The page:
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Hello, I'm Simon Hunt working in the School of Pathology at Oxford University.
I'm going to talk today about lymphoid architecture.
The way the immune system organs are designed to promote the initiation of
adaptive immune responses and then their amplification and the effector mechanisms,
like antibody production and cytotoxic T cell generation.
The key parts of this have to do with the secondary lymphoid organs,
which has a meeting point where the foreign antigens get in touch with the lymphocytes,
in particular, the specific cells of the adaptive immune system
to trigger them off and make an immune response get underway.
The point I really want to emphasize in this talk is how dynamic the whole system is.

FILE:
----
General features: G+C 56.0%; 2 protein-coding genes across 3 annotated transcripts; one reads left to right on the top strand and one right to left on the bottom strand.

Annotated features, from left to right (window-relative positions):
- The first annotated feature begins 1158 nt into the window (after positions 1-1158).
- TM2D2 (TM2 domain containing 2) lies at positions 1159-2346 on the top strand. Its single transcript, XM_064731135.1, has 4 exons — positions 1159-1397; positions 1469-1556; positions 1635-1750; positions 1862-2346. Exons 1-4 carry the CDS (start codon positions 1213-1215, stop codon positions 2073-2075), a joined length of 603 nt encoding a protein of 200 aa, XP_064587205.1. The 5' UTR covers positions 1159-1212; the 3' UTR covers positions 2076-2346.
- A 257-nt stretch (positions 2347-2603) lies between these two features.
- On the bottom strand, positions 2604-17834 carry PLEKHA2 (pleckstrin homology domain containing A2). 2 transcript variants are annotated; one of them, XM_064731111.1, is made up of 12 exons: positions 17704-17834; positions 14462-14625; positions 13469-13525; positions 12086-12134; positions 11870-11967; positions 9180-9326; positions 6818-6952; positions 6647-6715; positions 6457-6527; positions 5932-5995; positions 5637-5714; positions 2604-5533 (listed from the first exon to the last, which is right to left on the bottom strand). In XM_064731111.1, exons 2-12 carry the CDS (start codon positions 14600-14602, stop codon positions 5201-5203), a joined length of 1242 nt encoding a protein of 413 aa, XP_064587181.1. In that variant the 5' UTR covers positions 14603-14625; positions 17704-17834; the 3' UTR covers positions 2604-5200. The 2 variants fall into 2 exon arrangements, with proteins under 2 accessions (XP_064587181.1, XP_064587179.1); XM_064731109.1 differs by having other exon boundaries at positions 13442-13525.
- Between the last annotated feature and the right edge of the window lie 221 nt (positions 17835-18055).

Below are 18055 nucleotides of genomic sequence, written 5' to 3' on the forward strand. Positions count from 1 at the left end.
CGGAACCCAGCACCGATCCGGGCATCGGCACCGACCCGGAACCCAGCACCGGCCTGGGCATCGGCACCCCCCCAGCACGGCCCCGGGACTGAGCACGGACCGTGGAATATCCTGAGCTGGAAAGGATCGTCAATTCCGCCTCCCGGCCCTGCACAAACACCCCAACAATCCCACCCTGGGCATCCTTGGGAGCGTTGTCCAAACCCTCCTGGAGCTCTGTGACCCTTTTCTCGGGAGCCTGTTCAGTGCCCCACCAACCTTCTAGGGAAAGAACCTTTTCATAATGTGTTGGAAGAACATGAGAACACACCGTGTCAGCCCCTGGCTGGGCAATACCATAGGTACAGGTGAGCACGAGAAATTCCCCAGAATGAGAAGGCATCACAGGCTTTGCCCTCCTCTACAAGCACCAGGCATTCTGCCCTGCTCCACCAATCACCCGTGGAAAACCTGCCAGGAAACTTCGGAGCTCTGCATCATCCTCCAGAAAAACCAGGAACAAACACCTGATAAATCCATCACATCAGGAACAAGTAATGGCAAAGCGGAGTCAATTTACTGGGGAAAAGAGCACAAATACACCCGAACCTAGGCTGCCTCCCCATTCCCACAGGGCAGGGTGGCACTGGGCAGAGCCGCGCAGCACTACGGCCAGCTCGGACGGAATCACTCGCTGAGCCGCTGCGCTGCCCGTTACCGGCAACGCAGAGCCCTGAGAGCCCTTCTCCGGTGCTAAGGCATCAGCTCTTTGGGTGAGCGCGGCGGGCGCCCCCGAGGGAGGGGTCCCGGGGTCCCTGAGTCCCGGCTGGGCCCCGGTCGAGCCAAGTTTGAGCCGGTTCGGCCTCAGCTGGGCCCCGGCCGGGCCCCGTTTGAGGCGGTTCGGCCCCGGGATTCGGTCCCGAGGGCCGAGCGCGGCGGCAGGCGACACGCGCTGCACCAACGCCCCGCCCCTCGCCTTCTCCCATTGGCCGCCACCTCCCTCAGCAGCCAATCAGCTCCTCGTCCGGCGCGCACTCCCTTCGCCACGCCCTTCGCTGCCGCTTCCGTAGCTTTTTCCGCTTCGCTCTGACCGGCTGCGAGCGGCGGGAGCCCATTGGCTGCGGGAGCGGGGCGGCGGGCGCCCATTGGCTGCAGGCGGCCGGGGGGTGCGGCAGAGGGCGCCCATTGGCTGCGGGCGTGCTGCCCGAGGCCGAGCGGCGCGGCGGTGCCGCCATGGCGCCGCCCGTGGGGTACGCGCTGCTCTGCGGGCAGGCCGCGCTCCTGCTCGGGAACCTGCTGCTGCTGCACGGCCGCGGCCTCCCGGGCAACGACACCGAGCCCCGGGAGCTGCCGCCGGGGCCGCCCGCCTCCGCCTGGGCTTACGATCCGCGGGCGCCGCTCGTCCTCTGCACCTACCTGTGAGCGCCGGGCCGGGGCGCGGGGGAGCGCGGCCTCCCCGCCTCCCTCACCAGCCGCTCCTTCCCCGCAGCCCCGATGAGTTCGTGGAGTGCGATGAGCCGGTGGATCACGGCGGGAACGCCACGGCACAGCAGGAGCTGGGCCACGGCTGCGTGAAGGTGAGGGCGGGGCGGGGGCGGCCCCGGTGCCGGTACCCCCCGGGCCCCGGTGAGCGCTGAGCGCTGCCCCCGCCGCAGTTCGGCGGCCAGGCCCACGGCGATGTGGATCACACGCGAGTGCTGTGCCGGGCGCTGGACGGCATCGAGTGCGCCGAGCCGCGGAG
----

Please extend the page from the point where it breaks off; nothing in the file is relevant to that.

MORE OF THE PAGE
It's dynamic in terms of time, obviously, and I want you to get a feel
for how the immune response does progress over time.
It also is dynamic over space.
The cells of the body are continually moving from one part of the body to another,
especially through the lymphoid organs.
That's the essence of what I want to talk about.
I also like you to pick up on the fundamental idea that this is a Darwinian system.
The lymphocytes are selected for their ability to respond in the first place.
Then, you get a refinement of improved specificity and affinity as time goes on.
It's one of the key ways in which the body can keep
up with the variation in the natural world outside.
Now, here, I've got a lymphocyte about to eat me up at the back here.
This is a progressing lymphocyte already showing dynamic changes in time and space,
so I'd better get on.
I'll introduce the background first and then we'll
give you an idea of where the slides are headed to.